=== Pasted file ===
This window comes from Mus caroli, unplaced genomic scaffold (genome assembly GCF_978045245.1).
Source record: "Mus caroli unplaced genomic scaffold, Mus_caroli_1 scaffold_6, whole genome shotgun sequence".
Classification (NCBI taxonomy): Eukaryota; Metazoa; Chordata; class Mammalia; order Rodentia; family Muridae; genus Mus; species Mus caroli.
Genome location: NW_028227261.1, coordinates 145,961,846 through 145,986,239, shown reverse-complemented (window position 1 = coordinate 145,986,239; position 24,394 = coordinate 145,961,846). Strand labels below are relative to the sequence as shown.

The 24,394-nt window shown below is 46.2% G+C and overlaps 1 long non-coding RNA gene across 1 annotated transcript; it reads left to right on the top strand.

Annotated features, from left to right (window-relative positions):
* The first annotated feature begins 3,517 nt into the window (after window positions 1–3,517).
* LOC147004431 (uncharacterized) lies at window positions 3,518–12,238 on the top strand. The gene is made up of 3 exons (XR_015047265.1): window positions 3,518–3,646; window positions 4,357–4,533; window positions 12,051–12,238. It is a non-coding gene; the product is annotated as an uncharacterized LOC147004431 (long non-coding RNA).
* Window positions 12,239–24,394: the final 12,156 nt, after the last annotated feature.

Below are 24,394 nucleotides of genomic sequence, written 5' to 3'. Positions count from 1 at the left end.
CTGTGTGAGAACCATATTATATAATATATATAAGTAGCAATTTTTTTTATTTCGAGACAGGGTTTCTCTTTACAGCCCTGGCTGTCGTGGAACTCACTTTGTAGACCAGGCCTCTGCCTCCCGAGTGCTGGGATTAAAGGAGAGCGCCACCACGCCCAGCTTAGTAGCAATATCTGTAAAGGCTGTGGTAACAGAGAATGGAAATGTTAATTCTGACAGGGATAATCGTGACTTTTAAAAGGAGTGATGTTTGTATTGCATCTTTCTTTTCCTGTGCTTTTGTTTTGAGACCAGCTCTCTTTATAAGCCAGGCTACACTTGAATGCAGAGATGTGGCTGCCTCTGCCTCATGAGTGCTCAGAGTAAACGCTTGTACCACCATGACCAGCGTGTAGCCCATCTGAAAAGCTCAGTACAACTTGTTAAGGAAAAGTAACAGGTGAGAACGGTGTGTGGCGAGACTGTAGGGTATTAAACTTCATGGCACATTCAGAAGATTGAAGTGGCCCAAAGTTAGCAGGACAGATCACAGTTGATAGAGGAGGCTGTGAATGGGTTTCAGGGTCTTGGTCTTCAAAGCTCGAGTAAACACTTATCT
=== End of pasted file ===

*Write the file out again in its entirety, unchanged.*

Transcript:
This window comes from Mus caroli, unplaced genomic scaffold (genome assembly GCF_978045245.1).
Source record: "Mus caroli unplaced genomic scaffold, Mus_caroli_1 scaffold_6, whole genome shotgun sequence".
Classification (NCBI taxonomy): Eukaryota; Metazoa; Chordata; class Mammalia; order Rodentia; family Muridae; genus Mus; species Mus caroli.
Genome location: NW_028227261.1, coordinates 145,961,846 through 145,986,239, shown reverse-complemented (window position 1 = coordinate 145,986,239; position 24,394 = coordinate 145,961,846). Strand labels below are relative to the sequence as shown.

The 24,394-nt window shown below is 46.2% G+C and overlaps 1 long non-coding RNA gene across 1 annotated transcript; it reads left to right on the top strand.

Annotated features, from left to right (window-relative positions):
* The first annotated feature begins 3,517 nt into the window (after window positions 1–3,517).
* LOC147004431 (uncharacterized) lies at window positions 3,518–12,238 on the top strand. The gene is made up of 3 exons (XR_015047265.1): window positions 3,518–3,646; window positions 4,357–4,533; window positions 12,051–12,238. It is a non-coding gene; the product is annotated as an uncharacterized LOC147004431 (long non-coding RNA).
* Window positions 12,239–24,394: the final 12,156 nt, after the last annotated feature.

Below are 24,394 nucleotides of genomic sequence, written 5' to 3'. Positions count from 1 at the left end.
CTGTGTGAGAACCATATTATATAATATATATAAGTAGCAATTTTTTTTATTTCGAGACAGGGTTTCTCTTTACAGCCCTGGCTGTCGTGGAACTCACTTTGTAGACCAGGCCTCTGCCTCCCGAGTGCTGGGATTAAAGGAGAGCGCCACCACGCCCAGCTTAGTAGCAATATCTGTAAAGGCTGTGGTAACAGAGAATGGAAATGTTAATTCTGACAGGGATAATCGTGACTTTTAAAAGGAGTGATGTTTGTATTGCATCTTTCTTTTCCTGTGCTTTTGTTTTGAGACCAGCTCTCTTTATAAGCCAGGCTACACTTGAATGCAGAGATGTGGCTGCCTCTGCCTCATGAGTGCTCAGAGTAAACGCTTGTACCACCATGACCAGCGTGTAGCCCATCTGAAAAGCTCAGTACAACTTGTTAAGGAAAAGTAACAGGTGAGAACGGTGTGTGGCGAGACTGTAGGGTATTAAACTTCATGGCACATTCAGAAGATTGAAGTGGCCCAAAGTTAGCAGGACAGATCACAGTTGATAGAGGAGGCTGTGAATGGGTTTCAGGGTCTTGGTCTTCAAAGCTCGAGTAAACACTTATCT